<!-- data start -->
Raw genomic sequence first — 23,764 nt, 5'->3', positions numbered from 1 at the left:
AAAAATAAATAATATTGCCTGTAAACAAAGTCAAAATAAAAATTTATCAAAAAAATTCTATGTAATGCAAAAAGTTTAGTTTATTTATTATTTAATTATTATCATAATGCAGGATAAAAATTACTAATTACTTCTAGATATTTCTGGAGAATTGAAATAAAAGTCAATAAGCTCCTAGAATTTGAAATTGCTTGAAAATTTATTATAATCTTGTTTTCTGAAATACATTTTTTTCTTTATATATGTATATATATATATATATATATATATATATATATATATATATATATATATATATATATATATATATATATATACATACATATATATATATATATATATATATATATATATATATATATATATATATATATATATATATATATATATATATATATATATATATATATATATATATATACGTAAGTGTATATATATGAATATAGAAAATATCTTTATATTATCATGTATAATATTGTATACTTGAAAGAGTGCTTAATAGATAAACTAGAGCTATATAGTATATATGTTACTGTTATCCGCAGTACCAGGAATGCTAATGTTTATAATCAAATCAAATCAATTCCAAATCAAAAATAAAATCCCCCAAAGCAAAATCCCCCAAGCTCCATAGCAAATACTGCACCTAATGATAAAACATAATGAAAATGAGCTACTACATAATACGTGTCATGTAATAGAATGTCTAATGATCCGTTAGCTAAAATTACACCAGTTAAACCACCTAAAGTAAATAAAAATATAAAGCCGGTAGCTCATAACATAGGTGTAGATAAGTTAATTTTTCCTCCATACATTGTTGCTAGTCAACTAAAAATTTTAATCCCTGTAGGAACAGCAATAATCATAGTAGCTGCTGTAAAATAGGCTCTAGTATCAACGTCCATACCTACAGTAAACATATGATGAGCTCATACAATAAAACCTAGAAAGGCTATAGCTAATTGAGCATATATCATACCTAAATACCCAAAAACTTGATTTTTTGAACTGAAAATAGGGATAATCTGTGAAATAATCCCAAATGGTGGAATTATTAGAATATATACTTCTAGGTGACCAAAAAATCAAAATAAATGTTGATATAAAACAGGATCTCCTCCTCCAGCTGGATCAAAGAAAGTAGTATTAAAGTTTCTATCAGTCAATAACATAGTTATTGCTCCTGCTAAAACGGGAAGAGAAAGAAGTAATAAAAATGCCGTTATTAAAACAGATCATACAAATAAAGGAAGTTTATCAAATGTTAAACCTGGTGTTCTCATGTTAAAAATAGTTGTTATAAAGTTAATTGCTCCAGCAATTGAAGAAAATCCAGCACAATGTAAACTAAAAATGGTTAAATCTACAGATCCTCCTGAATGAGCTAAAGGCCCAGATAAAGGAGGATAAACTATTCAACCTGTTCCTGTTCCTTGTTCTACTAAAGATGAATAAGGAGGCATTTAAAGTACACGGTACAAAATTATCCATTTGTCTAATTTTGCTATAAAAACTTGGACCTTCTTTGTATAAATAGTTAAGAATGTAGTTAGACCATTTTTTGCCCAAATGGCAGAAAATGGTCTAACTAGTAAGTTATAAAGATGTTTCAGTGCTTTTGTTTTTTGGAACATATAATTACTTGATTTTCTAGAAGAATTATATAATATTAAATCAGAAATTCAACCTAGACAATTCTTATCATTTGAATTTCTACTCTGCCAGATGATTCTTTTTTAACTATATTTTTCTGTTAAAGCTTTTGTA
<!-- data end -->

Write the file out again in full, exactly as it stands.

Raw genomic sequence first — 23,764 nt, 5'->3', positions numbered from 1 at the left:
AAAAATAAATAATATTGCCTGTAAACAAAGTCAAAATAAAAATTTATCAAAAAAATTCTATGTAATGCAAAAAGTTTAGTTTATTTATTATTTAATTATTATCATAATGCAGGATAAAAATTACTAATTACTTCTAGATATTTCTGGAGAATTGAAATAAAAGTCAATAAGCTCCTAGAATTTGAAATTGCTTGAAAATTTATTATAATCTTGTTTTCTGAAATACATTTTTTTCTTTATATATGTATATATATATATATATATATATATATATATATATATATATATATATATATATATATATATATATATATATACATACATATATATATATATATATATATATATATATATATATATATATATATATATATATATATATATATATATATATATATATATATATATATATATATATATACGTAAGTGTATATATATGAATATAGAAAATATCTTTATATTATCATGTATAATATTGTATACTTGAAAGAGTGCTTAATAGATAAACTAGAGCTATATAGTATATATGTTACTGTTATCCGCAGTACCAGGAATGCTAATGTTTATAATCAAATCAAATCAATTCCAAATCAAAAATAAAATCCCCCAAAGCAAAATCCCCCAAGCTCCATAGCAAATACTGCACCTAATGATAAAACATAATGAAAATGAGCTACTACATAATACGTGTCATGTAATAGAATGTCTAATGATCCGTTAGCTAAAATTACACCAGTTAAACCACCTAAAGTAAATAAAAATATAAAGCCGGTAGCTCATAACATAGGTGTAGATAAGTTAATTTTTCCTCCATACATTGTTGCTAGTCAACTAAAAATTTTAATCCCTGTAGGAACAGCAATAATCATAGTAGCTGCTGTAAAATAGGCTCTAGTATCAACGTCCATACCTACAGTAAACATATGATGAGCTCATACAATAAAACCTAGAAAGGCTATAGCTAATTGAGCATATATCATACCTAAATACCCAAAAACTTGATTTTTTGAACTGAAAATAGGGATAATCTGTGAAATAATCCCAAATGGTGGAATTATTAGAATATATACTTCTAGGTGACCAAAAAATCAAAATAAATGTTGATATAAAACAGGATCTCCTCCTCCAGCTGGATCAAAGAAAGTAGTATTAAAGTTTCTATCAGTCAATAACATAGTTATTGCTCCTGCTAAAACGGGAAGAGAAAGAAGTAATAAAAATGCCGTTATTAAAACAGATCATACAAATAAAGGAAGTTTATCAAATGTTAAACCTGGTGTTCTCATGTTAAAAATAGTTGTTATAAAGTTAATTGCTCCAGCAATTGAAGAAAATCCAGCACAATGTAAACTAAAAATGGTTAAATCTACAGATCCTCCTGAATGAGCTAAAGGCCCAGATAAAGGAGGATAAACTATTCAACCTGTTCCTGTTCCTTGTTCTACTAAAGATGAATAAGGAGGCATTTAAAGTACACGGTACAAAATTATCCATTTGTCTAATTTTGCTATAAAAACTTGGACCTTCTTTGTATAAATAGTTAAGAATGTAGTTAGACCATTTTTTGCCCAAATGGCAGAAAATGGTCTAACTAGTAAGTTATAAAGATGTTTCAGTGCTTTTGTTTTTTGGAACATATAATTACTTGATTTTCTAGAAGAATTATATAATATTAAATCAGAAATTCAACCTAGACAATTCTTATCATTTGAATTTCTACTCTGCCAGATGATTCTTTTTTAACTATATTTTTCTGTTAAAGCTTTTGTA